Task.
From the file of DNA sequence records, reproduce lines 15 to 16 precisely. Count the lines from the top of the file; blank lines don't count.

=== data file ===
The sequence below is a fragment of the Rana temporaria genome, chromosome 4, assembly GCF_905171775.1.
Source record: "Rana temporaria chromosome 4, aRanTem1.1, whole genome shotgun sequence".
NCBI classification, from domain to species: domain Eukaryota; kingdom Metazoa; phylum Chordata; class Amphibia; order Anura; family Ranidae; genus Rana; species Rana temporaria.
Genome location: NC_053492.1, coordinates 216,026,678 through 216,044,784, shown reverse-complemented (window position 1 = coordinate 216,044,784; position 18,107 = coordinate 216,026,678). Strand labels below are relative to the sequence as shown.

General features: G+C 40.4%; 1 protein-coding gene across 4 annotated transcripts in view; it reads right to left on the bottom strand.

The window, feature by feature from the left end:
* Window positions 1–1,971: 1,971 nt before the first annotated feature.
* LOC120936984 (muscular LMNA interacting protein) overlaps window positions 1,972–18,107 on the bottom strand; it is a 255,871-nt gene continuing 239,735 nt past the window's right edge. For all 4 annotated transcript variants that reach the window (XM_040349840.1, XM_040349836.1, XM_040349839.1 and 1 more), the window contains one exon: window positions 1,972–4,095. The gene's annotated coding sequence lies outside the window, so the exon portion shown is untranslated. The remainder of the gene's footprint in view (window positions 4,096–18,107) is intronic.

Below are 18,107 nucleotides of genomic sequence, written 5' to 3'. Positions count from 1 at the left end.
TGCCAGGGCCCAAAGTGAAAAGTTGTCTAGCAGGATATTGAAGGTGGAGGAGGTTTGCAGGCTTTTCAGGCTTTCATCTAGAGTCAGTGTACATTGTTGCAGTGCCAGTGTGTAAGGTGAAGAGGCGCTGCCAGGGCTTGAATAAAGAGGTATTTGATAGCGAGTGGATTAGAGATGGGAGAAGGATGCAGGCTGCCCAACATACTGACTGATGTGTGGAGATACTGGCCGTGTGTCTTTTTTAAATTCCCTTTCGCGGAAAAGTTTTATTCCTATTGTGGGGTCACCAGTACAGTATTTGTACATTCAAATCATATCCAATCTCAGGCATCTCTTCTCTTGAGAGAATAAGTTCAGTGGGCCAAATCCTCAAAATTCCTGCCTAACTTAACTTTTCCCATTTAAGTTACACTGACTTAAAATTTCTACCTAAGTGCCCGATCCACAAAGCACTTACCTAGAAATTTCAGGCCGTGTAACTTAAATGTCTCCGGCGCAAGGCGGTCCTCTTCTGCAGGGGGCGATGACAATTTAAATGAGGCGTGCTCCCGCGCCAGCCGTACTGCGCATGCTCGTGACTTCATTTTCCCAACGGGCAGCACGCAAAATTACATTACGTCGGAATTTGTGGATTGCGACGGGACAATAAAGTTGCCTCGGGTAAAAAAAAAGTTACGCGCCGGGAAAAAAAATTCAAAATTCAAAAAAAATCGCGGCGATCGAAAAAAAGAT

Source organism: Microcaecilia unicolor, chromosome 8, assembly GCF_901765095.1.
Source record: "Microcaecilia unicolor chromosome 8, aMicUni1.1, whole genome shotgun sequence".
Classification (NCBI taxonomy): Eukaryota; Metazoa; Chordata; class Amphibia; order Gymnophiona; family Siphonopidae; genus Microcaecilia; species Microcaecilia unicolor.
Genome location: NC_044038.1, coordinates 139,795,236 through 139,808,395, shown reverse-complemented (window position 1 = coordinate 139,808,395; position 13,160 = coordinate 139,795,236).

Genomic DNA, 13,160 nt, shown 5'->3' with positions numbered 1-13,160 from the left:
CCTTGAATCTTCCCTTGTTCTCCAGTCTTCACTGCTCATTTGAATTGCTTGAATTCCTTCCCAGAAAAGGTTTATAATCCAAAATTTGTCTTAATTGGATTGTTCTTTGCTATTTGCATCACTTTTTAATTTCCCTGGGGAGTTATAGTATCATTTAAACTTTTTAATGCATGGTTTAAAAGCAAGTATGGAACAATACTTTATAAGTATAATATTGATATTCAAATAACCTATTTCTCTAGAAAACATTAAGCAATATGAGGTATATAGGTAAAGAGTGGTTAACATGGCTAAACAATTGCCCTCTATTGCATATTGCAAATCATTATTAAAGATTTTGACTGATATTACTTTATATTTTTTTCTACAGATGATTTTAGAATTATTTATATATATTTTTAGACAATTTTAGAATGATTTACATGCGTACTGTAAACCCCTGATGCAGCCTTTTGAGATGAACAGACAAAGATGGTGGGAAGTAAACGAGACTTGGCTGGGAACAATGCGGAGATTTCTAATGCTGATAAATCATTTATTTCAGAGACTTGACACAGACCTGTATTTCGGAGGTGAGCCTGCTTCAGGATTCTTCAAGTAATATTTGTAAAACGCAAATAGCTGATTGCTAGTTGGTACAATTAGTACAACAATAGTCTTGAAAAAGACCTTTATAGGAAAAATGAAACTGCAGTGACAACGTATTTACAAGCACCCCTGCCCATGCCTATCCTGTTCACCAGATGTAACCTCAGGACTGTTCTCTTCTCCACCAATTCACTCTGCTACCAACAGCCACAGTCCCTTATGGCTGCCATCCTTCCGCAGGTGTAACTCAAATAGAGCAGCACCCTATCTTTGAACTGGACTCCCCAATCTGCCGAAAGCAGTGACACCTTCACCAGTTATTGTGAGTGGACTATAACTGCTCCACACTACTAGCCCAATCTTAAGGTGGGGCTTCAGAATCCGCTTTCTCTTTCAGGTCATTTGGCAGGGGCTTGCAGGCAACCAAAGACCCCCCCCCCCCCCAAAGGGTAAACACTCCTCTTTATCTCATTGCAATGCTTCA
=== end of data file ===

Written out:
Genomic DNA, 13,160 nt, shown 5'->3' with positions numbered 1-13,160 from the left:
CCTTGAATCTTCCCTTGTTCTCCAGTCTTCACTGCTCATTTGAATTGCTTGAATTCCTTCCCAGAAAAGGTTTATAATCCAAAATTTGTCTTAATTGGATTGTTCTTTGCTATTTGCATCACTTTTTAATTTCCCTGGGGAGTTATAGTATCATTTAAACTTTTTAATGCATGGTTTAAAAGCAAGTATGGAACAATACTTTATAAGTATAATATTGATATTCAAATAACCTATTTCTCTAGAAAACATTAAGCAATATGAGGTATATAGGTAAAGAGTGGTTAACATGGCTAAACAATTGCCCTCTATTGCATATTGCAAATCATTATTAAAGATTTTGACTGATATTACTTTATATTTTTTTCTACAGATGATTTTAGAATTATTTATATATATTTTTAGACAATTTTAGAATGATTTACATGCGTACTGTAAACCCCTGATGCAGCCTTTTGAGATGAACAGACAAAGATGGTGGGAAGTAAACGAGACTTGGCTGGGAACAATGCGGAGATTTCTAATGCTGATAAATCATTTATTTCAGAGACTTGACACAGACCTGTATTTCGGAGGTGAGCCTGCTTCAGGATTCTTCAAGTAATATTTGTAAAACGCAAATAGCTGATTGCTAGTTGGTACAATTAGTACAACAATAGTCTTGAAAAAGACCTTTATAGGAAAAATGAAACTGCAGTGACAACGTATTTACAAGCACCCCTGCCCATGCCTATCCTGTTCACCAGATGTAACCTCAGGACTGTTCTCTTCTCCACCAATTCACTCTGCTACCAACAGCCACAGTCCCTTATGGCTGCCATCCTTCCGCAGGTGTAACTCAAATAGAGCAGCACCCTATCTTTGAACTGGACTCCCCAATCTGCCGAAAGCAGTGACACCTTCACCAGTTATTGTGAGTGGACTATAACTGCTCCACACTACTAGCCCAATCTTAAGGTGGGGCTTCAGAATCCGCTTTCTCTTTCAGGTCATTTGGCAGGGGCTTGCAGGCAACCAAAGACCCCCCCCCCCCCCAAAGGGTAAACACTCCTCTTTATCTCATTGCAATGCTTCA